E-commerce is more popular than ever, with 18% of all retail sales coming from e-commerce buyers. But with less than 2% of e-commerce site visits leading to a sale, there is a lot of untapped potential in the market. 

E-commerce UI design is an important aspect of any online sale, and poor website usability will stop customers from staying around on your site to make any purchases. 

Almost 2% of people will terminate a purchase if the website is too slow, and nearly 50% of people would leave a website if it didn’t immediately portray a clear message. 

To design e-commerce sites that convert visits to sales, the relationship between website design and user experience is key.

What is user interface (UI)?

User Interface (UI) is the interaction between human and computer, or, more specifically, between your visitors and site. It focuses on user experience, how guests navigate around a site, and the information visitors need to carry out specific actions (in this case, a purchase). 

E-commerce UI design encompasses many visual aspects of web design, including typography, logo design, images, media, forms, widgets, and links it all back to human behaviour.

A variety of types of UI design exist, with the most popular being graphical user interface (GUI), followed by menu-driven interface.

GUI is a well-known type of design that utilises pictures or graphics as click points to navigate a website. It’s a popular choice, meaning it’s often familiar to visitors and self-explanatory. 

Menu-driven interface is entirely guided by a setlist of commands or options, such as navigating on a mobile phone menu. It’s a simple option that can be particularly useful in e-commerce websites due to its compatibility with product inventory. 

An engaging e-commerce site uses a variety of design types, including newer design trends like voice user interface and virtual reality, to provide an outstanding user experience.

What does good e-commerce UI design look like?

The overall goal is to produce an engaging and informative e-commerce site that doesn’t get in the way of the shopping process, especially when accessed via a mobile device.

A good e-commerce website utilises UI design focusing on the four Es:

- Error-free

- Easy to use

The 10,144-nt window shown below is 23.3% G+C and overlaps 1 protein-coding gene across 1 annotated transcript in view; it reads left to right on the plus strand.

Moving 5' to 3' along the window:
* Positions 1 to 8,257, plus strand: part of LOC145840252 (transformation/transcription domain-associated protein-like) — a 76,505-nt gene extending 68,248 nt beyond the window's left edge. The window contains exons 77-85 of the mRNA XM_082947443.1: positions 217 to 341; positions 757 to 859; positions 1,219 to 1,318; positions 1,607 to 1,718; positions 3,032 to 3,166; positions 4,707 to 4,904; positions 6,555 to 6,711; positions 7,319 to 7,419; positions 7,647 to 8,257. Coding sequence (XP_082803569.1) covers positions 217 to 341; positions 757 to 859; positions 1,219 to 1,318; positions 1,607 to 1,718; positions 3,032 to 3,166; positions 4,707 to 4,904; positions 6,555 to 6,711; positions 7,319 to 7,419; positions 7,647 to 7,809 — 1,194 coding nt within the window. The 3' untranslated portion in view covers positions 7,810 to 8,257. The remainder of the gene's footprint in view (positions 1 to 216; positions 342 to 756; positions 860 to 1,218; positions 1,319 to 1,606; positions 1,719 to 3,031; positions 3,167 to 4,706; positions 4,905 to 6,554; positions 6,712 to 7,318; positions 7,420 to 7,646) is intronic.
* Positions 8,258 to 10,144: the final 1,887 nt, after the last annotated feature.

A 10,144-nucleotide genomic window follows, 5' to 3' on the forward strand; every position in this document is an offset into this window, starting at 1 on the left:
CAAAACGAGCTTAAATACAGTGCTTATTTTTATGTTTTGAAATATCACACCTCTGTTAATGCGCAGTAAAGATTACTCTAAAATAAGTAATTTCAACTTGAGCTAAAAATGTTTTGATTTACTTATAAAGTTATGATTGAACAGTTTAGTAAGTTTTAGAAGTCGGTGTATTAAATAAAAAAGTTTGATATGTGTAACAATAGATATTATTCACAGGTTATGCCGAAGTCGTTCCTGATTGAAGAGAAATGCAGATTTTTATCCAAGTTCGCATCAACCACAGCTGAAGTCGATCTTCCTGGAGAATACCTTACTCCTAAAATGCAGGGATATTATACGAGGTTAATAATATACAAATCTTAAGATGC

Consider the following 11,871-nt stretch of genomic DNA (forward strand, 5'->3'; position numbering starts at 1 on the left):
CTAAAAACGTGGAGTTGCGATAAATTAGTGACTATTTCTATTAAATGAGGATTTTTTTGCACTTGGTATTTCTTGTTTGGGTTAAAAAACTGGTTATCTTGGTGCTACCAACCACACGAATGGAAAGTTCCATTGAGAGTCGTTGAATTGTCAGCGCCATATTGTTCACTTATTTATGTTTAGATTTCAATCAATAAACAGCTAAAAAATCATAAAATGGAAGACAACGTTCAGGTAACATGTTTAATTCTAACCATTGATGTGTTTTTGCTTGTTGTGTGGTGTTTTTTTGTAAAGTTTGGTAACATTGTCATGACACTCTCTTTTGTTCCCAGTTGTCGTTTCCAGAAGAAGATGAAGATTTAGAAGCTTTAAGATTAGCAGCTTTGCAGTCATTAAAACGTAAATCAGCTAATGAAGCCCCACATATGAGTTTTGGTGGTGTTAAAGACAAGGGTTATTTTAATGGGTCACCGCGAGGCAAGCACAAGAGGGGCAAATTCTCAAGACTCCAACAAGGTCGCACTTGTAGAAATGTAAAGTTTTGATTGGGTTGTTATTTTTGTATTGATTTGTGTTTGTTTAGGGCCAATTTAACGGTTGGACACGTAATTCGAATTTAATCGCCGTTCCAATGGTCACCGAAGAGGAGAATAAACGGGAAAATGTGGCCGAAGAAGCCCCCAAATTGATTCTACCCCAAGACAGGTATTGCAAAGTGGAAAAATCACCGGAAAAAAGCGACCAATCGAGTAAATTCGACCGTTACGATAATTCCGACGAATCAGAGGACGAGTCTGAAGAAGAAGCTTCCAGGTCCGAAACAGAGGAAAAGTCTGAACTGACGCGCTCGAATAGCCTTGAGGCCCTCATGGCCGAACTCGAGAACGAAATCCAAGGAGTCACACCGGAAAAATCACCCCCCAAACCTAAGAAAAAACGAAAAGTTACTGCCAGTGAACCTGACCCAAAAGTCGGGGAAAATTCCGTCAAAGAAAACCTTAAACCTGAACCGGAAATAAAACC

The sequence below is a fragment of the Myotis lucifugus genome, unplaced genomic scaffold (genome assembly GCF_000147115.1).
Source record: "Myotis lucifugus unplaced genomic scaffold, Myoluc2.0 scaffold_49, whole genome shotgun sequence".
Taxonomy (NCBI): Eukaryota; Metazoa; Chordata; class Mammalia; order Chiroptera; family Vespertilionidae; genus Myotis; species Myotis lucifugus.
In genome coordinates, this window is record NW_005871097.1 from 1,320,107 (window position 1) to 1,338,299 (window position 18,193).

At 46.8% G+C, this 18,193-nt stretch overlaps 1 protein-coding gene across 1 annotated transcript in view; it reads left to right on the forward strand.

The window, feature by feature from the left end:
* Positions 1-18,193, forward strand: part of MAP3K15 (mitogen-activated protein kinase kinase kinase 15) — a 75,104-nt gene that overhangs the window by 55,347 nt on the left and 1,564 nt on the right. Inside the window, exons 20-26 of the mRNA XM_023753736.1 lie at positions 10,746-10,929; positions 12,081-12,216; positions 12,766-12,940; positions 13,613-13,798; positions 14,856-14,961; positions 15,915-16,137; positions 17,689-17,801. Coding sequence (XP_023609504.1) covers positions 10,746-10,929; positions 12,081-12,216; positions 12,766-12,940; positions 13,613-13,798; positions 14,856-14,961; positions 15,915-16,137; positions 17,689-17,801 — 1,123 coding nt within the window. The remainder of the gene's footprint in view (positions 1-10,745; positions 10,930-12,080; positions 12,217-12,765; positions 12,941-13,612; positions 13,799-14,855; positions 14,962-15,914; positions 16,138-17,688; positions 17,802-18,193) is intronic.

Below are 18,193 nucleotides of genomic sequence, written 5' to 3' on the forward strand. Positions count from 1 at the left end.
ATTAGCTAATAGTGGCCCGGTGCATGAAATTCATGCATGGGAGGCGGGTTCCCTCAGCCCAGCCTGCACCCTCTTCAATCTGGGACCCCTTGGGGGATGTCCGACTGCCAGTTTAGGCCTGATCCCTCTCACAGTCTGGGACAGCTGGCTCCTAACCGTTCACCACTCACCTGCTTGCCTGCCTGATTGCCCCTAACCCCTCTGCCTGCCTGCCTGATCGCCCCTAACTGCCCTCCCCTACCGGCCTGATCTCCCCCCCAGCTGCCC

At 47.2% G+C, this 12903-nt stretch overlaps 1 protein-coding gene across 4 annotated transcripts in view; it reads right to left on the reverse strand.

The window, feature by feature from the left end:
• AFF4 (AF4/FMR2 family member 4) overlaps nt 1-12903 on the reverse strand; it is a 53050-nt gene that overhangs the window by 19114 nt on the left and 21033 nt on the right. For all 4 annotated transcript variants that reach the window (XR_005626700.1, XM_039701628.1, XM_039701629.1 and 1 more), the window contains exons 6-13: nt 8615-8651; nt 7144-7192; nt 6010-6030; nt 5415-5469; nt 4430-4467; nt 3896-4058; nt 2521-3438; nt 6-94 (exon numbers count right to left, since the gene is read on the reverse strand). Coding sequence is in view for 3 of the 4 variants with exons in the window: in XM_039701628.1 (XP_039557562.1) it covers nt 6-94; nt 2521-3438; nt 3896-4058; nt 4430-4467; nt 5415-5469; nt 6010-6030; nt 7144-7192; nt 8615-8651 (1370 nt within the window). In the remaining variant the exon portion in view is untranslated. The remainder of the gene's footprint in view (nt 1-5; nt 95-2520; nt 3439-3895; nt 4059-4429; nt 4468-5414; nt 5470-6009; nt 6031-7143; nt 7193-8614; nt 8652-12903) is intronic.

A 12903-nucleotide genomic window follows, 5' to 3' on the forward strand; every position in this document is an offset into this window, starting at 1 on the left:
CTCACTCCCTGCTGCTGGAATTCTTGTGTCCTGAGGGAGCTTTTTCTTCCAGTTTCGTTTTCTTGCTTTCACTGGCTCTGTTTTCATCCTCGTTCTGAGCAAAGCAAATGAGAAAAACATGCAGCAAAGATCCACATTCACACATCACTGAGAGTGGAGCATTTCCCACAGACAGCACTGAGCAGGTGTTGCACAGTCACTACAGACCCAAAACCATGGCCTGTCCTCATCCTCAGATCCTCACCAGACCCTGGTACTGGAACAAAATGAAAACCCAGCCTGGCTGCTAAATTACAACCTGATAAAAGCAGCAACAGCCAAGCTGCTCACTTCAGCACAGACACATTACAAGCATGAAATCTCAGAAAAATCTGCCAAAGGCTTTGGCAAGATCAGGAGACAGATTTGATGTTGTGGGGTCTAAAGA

- Easy to understand

- Effective for product sales

Users want to be in control of their shopping experience and interact with products in a comfortable way that reduces their cognitive load.

Jakob Nielsen, a UI expert with 79 internet-use patents, created a useful list of 10 general principles on interaction design that are essential when designing your e-commerce platform:

1.Visibility of status - Users should always know at what stage in the buying process they’re at and the design should always make it clear what is going on at all times, from the initial landing page to order confirmation.

2. System represents real-life - UI design should reflect what customers know and are used to, using familiar concepts, and ensuring information is provided logically.

3. User control and freedom - Visitors often make mistakes and perform actions accidentally. They need to be able to easily navigate backwards without being penalised, and to exit if they change their mind.

4. Consistency - Both across your site and when comparing your site with other e-commerce businesses in the same sector. Users don’t want to struggle with new terms or confusing actions.

5. Error prevention - The best designs prevent errors before they occur, whether that’s due to a mismatch between user and design, or due to user mistakes. 

6. Recognition not recall - Ensure users have to use as little of their memory as possible, to make it a more enjoyable retail experience. All information should be visible when it’s needed, or as easy to find as possible.

7. Flexibility - Provide a variety of navigation options to suit all users, including shortcuts and the option to customise to appeal to users’ individual needs.

8. Minimalistic design - Adding extra unnecessary information confuses the user, and makes it harder to find the information they actually need. Prioritise information by importance, and ensure the key facts feature first.

9. Error management - Errors that do occur should be expressed simply for users to understand, rather than in code, so they can easily deal with the situation. Clear error messages may even suggest solutions to the problem, such as a shortcut redirecting them. 

10. Help and support - Make it simple to get support where needed by providing the information in a simple and easy-access format.

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How to optimise your e-commerce UI design

Just 1% of e-commerce visitors say a website meets their expectations every time, and with 40% of users exiting a website if it takes more than 3 seconds to load, poor user interface design leads to lost income.

By focusing on individual aspects of your site and considering how visitors use them, you can help more customers navigate successfully through to product purchase.